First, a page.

The Lenovo ThinkPad P15 Gen 2 ably fills its predecessor's role as the heavyweight champ of the company's mobile workstation lineup; with the Core i9 and RTX A5000, it's powerful enough to race through jobs that would make most laptops whimper and cringe. You won't find a better keyboard or port selection anywhere, and if you need more than 128GB of RAM and 6TB of storage, you need a desktop workstation, not a notebook. We're not giving the Gen 2 the Editors' Choice award that the first P15 received, mainly because we get a nosebleed at prices over $5,000—our Gen 1 test unit was $500 cheaper and rocked a 4K display—and we haven't yet tested its top-of-the-line rivals, the Dell Precision 7560 and HP ZBook Fury 15 G8. But make no mistake: If you need the Mechagodzilla of professional laptops, the P15 Gen 2 succeeds with a vengeance.
Single Review, online available, Long, Date: 10/09/2021
Rating: Total score: 80%
Source: Digital Trends
We don’t usually review mobile workstations, but a significant trend has developed around laptops aimed at creators. These thin-and-light laptops, like the Dell XPS 15, are surprisingly good at accelerating demanding tasks like video editing. They also boast brilliant, color-accurate OLED displays. So, when Lenovo offered us the ThinkPad P15 Gen 2 for review with a Core i9-11950H CPU and an Nvidia Quadro RTX A5000 GPU, we jumped at the opportunity to see how a more traditional approach to a mobile workstation would stack up. Is the ThinkPad P15 proof that old-school workstations are a thing of the past? In some ways, yes. But because of its unique features, the audience for this expensive laptop remains very limited. Yes, but only if you need to max it out. This laptop is for extreme power users who likely won’t be satisfied with my review unit’s configuration.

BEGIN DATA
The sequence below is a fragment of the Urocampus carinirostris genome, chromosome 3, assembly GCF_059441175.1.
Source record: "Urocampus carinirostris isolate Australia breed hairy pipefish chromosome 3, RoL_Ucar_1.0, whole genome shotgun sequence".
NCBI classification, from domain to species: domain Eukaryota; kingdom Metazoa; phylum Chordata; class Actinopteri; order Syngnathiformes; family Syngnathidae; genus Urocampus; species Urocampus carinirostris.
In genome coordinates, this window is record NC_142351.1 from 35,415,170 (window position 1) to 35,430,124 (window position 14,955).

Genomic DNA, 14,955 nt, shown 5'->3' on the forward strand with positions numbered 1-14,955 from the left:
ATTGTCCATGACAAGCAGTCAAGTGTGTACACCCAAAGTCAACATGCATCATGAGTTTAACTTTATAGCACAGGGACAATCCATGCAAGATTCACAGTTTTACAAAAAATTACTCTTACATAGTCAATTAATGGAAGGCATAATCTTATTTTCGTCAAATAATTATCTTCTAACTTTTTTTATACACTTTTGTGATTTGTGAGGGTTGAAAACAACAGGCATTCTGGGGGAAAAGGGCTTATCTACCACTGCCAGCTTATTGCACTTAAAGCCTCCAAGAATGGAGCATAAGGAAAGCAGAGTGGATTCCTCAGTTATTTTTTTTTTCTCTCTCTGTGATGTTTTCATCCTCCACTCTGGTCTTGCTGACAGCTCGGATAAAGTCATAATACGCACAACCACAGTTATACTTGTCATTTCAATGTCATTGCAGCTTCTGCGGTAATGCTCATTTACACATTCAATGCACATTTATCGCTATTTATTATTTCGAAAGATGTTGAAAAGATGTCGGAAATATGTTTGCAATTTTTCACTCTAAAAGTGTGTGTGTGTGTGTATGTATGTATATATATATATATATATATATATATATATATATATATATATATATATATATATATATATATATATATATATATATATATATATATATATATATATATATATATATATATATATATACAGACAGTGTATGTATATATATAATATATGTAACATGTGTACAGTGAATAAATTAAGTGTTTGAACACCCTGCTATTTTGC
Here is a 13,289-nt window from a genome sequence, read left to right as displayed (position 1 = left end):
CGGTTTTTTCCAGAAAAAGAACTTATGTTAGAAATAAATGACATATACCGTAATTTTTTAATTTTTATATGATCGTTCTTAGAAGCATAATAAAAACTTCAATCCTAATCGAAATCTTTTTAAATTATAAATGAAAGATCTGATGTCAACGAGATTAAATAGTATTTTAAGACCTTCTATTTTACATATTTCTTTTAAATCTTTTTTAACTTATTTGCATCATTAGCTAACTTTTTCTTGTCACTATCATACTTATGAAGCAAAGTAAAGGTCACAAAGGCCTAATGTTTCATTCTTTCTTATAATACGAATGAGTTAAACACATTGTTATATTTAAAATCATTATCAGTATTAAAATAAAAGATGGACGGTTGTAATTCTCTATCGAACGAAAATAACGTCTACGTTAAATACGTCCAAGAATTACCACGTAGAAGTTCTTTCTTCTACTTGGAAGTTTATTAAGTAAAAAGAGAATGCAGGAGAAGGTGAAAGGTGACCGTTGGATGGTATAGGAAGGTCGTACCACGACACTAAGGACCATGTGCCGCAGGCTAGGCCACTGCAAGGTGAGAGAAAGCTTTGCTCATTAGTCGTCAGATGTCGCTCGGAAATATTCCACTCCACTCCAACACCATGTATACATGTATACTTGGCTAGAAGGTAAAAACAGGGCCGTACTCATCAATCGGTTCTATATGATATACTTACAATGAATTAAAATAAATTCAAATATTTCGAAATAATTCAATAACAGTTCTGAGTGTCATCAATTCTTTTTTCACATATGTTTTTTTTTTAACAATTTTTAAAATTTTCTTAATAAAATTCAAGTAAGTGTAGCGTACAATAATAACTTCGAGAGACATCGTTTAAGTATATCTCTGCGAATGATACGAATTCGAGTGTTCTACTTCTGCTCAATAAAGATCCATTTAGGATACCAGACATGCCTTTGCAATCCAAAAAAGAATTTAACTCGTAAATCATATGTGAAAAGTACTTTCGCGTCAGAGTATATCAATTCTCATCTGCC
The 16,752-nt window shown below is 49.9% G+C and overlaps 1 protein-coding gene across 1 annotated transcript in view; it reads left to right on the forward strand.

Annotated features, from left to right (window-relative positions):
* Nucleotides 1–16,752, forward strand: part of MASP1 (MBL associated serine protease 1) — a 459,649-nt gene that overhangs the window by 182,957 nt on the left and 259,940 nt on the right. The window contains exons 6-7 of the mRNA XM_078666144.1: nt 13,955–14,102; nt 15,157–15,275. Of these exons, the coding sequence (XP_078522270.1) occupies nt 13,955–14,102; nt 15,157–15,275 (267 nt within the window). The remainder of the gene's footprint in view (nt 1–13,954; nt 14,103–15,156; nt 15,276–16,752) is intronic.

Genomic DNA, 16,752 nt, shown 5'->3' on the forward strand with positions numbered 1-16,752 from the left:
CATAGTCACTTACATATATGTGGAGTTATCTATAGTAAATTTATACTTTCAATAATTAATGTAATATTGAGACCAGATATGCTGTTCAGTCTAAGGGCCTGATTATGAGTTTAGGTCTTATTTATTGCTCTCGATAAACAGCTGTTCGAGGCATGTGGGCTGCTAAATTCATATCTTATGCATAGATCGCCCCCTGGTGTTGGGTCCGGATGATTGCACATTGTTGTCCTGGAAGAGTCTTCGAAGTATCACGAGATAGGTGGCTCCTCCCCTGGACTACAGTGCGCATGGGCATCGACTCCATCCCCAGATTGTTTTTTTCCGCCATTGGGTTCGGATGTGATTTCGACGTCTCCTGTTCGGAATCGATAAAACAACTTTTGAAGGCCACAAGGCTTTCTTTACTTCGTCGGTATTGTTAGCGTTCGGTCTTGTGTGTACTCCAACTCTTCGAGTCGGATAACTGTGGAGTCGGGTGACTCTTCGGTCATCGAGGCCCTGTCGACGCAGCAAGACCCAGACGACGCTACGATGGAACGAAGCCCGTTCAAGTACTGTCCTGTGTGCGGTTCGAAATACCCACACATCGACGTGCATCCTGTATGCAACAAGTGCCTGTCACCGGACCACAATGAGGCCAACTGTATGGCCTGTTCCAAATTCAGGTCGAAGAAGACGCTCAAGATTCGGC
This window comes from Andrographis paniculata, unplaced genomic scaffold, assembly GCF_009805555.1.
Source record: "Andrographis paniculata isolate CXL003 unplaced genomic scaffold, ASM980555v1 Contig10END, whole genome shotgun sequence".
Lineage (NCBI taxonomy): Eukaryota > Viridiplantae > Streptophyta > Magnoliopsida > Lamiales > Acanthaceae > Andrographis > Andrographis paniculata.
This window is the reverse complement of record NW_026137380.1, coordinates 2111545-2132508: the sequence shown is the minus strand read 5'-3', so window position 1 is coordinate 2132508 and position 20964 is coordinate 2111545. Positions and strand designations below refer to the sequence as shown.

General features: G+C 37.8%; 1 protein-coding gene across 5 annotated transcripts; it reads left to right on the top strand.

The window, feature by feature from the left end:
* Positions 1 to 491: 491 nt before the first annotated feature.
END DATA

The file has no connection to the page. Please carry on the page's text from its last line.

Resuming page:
Single Review, online available, Long, Date: 09/30/2021
Rating: Total score: 70%
Source: Laptop Mag
The Lenovo ThinkPad P15 Gen 2 may as well be dropped into the dictionary as the definition of a workstation. The bulky and heavy frame isn’t going to win any laptop beauty pageants, but it delivers performance that is unmatched by virtually anything on the market. The comfortable keyboard, durable build, and solvable display concerns make this laptop an easy recommendation for a wide variety of users. The size of the laptop and the pricing are reasonable complaints to have with this laptop, but in the end both can be reasonably dismissed considering the performance you are getting and the actual use case for a workstation laptop. You could absolutely spend less on a workstation laptop and still have a solid experience, but if you are using this laptop for work where saving minutes or even seconds on every task makes a meaningful difference for you then the ThinkPad P15 Gen 2 is likely the choice for you.